Use it or Lose it

When I was in high school, I was a lifeguard.  I took many training courses to be hired at the local pool and after I was hired I was required to attend weekly inservices.  During the inservice time we practiced life saving skills in the water, first aid, and we maintained a certain level of physical fitness.  As a group we also attended a number of lifeguard competitions which helped to improve our skills, reasoning, decision making and teamwork.  If a person were to collapse in front of me now, many years after my days as a lifeguard, I could probably perform some type of CPR but I would be rusty and without that kick of adrenaline, I would really have to think through and consider the necessary steps.  If this person were to collapse, I’m not sure that I would automatically think of the ABCs – I might jump straight to CPR when perhaps they were choking.  Thankfully I haven’t been involved in such a life threatening situation to test my skills.  But it makes me wonder, if I don’t use it (or practice), do I lose the skills and knowledge that I could easily recall at one time?

The first year I taught grade 7 Math, I followed the text book and read ahead of the students to be ready for my lessons and although I understood the Math, I didn’t always know or see where it was going or why I was teaching certain lessons.  During my second year of teaching the same course, I knew what was coming, I understood the importance of building upon student understanding and teaching Math was clearer and made more sense to me.  By my third and fourth years of teaching grade 7 Math, I felt like I was a pro but it made me wonder about my students’ experiences.  Here I was, an adult, with University Math classes to support my understanding, struggling at times with how to teach my students and yet they were expected to remember everything they learned in grade 6, apply that knowledge to new understandings, and hopefully become proficient with that skill in the three to six weeks I took to teach it.  Once a chapter was taught, I didn’t refer back to it again unless it was necessary for another concept coming up.  Yet I expected that my students would remember what I taught them when they went to grade 8.

We expect our students to remember everything we teach them.  It sure would be nice if they did but in reality, do we remember everything we learn?  Do we always remember the things we are interested in?  I find the differences between toads and frogs interesting but every time I wonder about the differences, I have to look it up to remind myself.  Imagine the things I don’t find interesting!  In Math we have a possible advantage in that once we teach an outcome, we can assess our students and move on.  But I think we have to remember to constantly review and remind our students about the skills and understandings they have learned as they continue to learn new information.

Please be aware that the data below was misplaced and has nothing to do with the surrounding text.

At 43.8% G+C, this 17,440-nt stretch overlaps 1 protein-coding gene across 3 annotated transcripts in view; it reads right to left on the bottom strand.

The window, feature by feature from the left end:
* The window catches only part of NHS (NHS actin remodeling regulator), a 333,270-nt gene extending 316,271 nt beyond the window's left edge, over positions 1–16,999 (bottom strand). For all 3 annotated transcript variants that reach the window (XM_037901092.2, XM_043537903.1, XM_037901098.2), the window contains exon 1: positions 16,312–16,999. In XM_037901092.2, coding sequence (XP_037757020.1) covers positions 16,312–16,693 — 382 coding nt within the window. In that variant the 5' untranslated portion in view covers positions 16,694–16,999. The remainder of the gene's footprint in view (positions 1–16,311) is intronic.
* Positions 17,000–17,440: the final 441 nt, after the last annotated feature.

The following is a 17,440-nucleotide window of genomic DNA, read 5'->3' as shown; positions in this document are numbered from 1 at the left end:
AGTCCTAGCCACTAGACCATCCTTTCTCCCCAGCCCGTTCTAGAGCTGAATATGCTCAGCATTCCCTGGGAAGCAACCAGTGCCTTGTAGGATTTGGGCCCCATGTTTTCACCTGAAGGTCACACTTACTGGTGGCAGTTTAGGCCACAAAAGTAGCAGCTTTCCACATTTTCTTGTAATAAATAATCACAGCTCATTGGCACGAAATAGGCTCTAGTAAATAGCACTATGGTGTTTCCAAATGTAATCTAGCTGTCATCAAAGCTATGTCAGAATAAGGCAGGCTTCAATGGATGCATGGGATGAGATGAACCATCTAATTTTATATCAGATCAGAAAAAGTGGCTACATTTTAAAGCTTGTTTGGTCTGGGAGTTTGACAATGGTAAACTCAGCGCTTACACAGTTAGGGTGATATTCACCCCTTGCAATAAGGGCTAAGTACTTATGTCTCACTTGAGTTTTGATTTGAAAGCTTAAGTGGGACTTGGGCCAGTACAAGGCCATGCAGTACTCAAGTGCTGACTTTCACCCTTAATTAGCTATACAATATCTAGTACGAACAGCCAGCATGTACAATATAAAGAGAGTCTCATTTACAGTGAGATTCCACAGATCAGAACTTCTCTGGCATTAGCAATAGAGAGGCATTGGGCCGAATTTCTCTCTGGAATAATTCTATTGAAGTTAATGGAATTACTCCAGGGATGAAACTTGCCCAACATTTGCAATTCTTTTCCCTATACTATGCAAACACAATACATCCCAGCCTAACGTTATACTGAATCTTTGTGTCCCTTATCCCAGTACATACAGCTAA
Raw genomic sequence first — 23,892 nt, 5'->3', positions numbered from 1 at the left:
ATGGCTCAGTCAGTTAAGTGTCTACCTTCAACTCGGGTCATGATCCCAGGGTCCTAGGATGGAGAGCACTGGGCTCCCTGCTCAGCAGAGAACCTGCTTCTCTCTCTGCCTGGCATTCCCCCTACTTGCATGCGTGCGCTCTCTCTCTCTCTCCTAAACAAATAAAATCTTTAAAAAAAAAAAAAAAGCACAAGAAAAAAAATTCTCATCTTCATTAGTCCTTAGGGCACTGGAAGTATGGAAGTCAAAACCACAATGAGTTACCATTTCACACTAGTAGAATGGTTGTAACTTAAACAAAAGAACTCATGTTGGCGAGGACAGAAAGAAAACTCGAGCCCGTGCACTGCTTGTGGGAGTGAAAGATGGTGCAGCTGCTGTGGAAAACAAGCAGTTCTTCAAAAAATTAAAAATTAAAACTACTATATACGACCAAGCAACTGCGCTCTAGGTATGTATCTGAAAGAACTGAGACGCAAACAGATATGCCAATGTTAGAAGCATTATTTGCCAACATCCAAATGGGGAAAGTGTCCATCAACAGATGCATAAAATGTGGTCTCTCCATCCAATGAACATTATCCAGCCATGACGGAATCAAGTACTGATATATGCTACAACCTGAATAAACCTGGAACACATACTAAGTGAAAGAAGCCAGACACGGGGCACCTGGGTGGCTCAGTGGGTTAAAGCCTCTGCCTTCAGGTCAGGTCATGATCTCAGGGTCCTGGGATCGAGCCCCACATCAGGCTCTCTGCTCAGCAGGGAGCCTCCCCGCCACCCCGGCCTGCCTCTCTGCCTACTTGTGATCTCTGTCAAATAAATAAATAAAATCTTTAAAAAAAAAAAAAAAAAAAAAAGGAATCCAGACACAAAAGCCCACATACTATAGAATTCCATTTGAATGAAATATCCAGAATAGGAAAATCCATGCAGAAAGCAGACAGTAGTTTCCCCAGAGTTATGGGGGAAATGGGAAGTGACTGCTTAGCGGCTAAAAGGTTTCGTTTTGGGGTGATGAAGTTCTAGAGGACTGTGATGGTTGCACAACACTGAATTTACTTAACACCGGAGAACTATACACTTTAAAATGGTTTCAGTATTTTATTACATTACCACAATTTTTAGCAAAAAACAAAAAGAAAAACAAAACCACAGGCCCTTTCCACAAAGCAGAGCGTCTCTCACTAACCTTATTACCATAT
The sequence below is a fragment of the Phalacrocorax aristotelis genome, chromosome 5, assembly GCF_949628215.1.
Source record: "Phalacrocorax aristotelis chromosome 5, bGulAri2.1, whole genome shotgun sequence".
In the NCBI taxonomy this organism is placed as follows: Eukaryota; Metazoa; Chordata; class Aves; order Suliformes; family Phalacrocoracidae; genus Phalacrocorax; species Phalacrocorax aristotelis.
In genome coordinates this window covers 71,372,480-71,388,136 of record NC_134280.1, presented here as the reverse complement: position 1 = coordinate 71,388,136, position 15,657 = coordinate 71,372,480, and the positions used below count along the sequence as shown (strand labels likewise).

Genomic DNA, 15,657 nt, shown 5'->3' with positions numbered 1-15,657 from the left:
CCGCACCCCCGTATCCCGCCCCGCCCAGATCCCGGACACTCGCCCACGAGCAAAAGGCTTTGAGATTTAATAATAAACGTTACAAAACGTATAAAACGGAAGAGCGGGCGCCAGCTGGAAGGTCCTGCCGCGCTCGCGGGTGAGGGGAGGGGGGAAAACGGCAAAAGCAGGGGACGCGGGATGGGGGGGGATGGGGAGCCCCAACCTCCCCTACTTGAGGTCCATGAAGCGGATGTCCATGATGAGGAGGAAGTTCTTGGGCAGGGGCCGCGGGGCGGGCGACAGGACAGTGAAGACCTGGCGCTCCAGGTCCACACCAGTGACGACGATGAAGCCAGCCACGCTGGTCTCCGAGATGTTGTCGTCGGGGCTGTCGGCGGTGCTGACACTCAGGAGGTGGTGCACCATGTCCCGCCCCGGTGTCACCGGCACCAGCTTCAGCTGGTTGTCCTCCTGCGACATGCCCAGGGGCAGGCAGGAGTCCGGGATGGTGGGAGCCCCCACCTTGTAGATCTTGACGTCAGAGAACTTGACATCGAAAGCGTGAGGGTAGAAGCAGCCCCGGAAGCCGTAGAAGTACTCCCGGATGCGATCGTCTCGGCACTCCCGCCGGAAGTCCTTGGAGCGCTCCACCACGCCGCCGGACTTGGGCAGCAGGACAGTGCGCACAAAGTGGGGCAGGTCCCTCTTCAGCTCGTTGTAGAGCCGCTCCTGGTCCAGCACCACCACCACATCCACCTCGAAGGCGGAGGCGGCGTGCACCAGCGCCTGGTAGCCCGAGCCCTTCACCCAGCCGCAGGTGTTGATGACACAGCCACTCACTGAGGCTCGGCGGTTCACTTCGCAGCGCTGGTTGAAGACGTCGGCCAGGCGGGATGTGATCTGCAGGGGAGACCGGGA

I had the advantage of teaching the same group of students for three years in a row.  I remember on more than one occasion when I referred to the fact that I had taught them something the previous year.  I remember being surprised that my students didn’t remember that valuable lesson I had taught the previous year, a year later, with approximately three weeks to practice the skill.  And yet, I did expect that my students would remember amongst the Science lessons, Social Studies lessons, Health lessons, reading strategies, etc. as well as other important pieces of information from their lives such as their home phone number, Mom’s work number, Dad’s work number, Grandma’s home phone number, Mom’s cel number and Dad’s cel number in case anyone needed to be contacted in an emergency.

There are many things our students must remember.  There are many things our students must learn and apply.  There are many things we must teach.  I think we must also remember, however, to provide time for practice and review so that once our students learn it, they can use it, so they don’t lose it.

March 3, 2014Permalink